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Taste   Listen
verb
Taste  v. t.  (past & past part. tasted; pres. part. tasting)  
1.
To try by the touch; to handle; as, to taste a bow. (Obs.) "Taste it well and stone thou shalt it find."
2.
To try by the touch of the tongue; to perceive the relish or flavor of (anything) by taking a small quantity into a mouth. Also used figuratively. "When the ruler of the feast had tasted the water that was made wine." "When Commodus had once tasted human blood, he became incapable of pity or remorse."
3.
To try by eating a little; to eat a small quantity of. "I tasted a little of this honey."
4.
To become acquainted with by actual trial; to essay; to experience; to undergo. "He... should taste death for every man."
5.
To partake of; to participate in; usually with an implied sense of relish or pleasure. "Thou... wilt taste No pleasure, though in pleasure, solitary."






Collaborative International Dictionary of English 0.48








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"Taste" Quotes from Famous Books



... hold on a fowl, scalded and plucked it handily, and drew it, and then stuck one portion of it on the spit, and with the other part she made such a delicious hash that the Prince, who could not relish even sugar, licked his fingers at the taste. And when he had done eating, the bear handed him drink with such grace that the Queen was ready to kiss her on the forehead. Thereupon the Prince arose, and the bear quickly set about making the bed; and running into the garden, she gathered ...
— Stories from Pentamerone • Giambattista Basile

... insipidity of the draught, and sighed for a swig of moonshine to rout the chill in his veins with its fluid flames. He, in turn, was presently to learn, with astonishment, that a beverage so mild to the taste had all the potency of his mountain dram, and more. Chilled as he had been by the long hours of exposure to the night air of the sea, while drifting the fifteen miles from Ocracoke Inlet, and worn in body and mind by the peril of his situation, Zeke ...
— Heart of the Blue Ridge • Waldron Baily

... Their taste is exquisite; They live in Georgian houses, in a world of ivory and precious china, of old brickwork and stone pilasters. In white drawing rooms I see Them, or on blue, bird-haunted lawns. They talk pleasantly of me, and their eyes watch me. From the diminished, ridiculous picture of myself ...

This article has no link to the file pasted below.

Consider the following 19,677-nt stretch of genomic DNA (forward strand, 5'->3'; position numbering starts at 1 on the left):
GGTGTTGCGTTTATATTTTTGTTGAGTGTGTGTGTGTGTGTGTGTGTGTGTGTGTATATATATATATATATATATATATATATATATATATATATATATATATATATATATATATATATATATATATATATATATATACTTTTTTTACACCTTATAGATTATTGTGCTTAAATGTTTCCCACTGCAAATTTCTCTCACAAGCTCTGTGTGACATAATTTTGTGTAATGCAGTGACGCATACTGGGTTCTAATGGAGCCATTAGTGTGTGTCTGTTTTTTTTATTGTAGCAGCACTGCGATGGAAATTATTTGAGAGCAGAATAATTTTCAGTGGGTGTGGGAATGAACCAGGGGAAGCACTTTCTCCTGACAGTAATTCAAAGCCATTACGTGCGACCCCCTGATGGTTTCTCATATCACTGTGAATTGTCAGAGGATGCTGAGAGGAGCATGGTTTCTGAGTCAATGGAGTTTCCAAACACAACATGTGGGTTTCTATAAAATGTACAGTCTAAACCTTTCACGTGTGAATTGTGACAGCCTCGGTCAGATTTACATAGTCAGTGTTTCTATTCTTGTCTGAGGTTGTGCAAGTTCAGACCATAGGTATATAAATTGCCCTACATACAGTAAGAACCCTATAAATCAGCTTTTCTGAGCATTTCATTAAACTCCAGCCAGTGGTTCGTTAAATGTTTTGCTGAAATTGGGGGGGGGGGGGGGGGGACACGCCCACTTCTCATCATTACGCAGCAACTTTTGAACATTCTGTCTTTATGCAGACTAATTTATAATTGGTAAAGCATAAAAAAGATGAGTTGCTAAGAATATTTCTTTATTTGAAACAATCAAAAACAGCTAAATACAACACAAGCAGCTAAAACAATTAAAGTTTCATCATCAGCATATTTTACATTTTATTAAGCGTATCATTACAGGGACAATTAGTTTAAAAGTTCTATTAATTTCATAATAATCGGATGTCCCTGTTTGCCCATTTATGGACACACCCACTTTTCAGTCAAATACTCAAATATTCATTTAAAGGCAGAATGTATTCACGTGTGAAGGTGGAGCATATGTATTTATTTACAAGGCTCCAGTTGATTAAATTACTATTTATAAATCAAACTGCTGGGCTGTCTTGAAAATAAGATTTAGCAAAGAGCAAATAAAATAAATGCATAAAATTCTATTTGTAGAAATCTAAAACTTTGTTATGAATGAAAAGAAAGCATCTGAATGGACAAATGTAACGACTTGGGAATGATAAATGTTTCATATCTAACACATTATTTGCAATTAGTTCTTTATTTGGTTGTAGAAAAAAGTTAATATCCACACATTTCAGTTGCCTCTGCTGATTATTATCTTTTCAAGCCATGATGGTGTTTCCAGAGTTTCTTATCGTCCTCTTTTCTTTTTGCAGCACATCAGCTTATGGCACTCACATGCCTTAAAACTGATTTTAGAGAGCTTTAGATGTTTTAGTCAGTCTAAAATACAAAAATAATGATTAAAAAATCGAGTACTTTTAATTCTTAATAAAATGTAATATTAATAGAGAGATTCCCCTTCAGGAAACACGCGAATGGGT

— Trivia • Logan Pearsall Smith

... the care of the legislature, as those who are yet untainted with this pernicious practice, and who may, perhaps, by the frequency of temptation, and the prevalence of example, be induced in time to taste these execrable liquors, and perish in their first essays of debauchery. For such is the quality of these spirits, that they are sometimes fatal to those who indiscreetly venture upon them without caution, and whose ...
— The Works of Samuel Johnson, Vol. 11. - Parlimentary Debates II. • Samuel Johnson

... brave-hearted maiden, so soon again busy, Rendering aid unto others, and happy in bringing them comfort? Say why thou comest alone to this well which lies at such a distance, When all the rest are content with the water they find in the village? This has peculiar virtues, 'tis true; and the taste is delicious. Thou to that mother wouldst bring it, I trow, whom thy ...
— Hermann and Dorothea • Johann Wolfgang von Goethe

... very generally employed as nurses by the English officers' wives, and children seem to take very kindly to them, their nature being gentle and affectionate. But these nurses seem to form a class by themselves, and the taste for cheap jewelry could hardly be carried to a greater extent than it is with them. They are got up in the "loudest" style; after the idea of the Roman women similarly employed, or those one meets with children in the gardens of the Louvre at Paris, ...
— Due West - or Round the World in Ten Months • Maturin Murray Ballou

... have done better if she had remained asleep upon Miss Somebody's arm-chair, instead of squatting, still as marble, out in a damp field on a damp night, watching a rabbits' "stop"—which is vernacular for a bunnies' nursery—and thinking how nice raw, pink baby-rabbit would taste if she got the chance to sample it. She didn't. At least, she hadn't for an hour and a half; but, then, what's an hour and a half to a cat? Apparently the silver tabby could wait, just like that, utterly inert, till the crack ...
— The Way of the Wild • F. St. Mars

... you!" replied the lawyer. "But the fact is, that he is evidently a lad of low habits; to think of his being a sort of helper to a horse dealer! I suppose, sir, he was always in the stables in his father's time. Bad company depraves the taste very soon; but that is not the worst. Sharp declares that the man he was talking with, as I told you, is a common swindler. Depend on it, Mr. Arthur, he is incorrigible; all we can do is to ...
— Night and Morning, Volume 2 • Edward Bulwer Lytton

... him from adultery and broke his courage to commit sin and crime. After awhile, she returned and set before him some ninety dishes of different kinds of colours, and he ate a mouthful of each and found that, while the number was many, the taste of them was one. At this, he marvelled with exceeding marvel and said to her, "O damsel, I see these meats to be manifold and various, but the taste of them is simple and the same." "Allah prosper the King!" replied she, "this is a parable I ...
— The Book of the Thousand Nights and a Night, Volume 6 • Richard F. Burton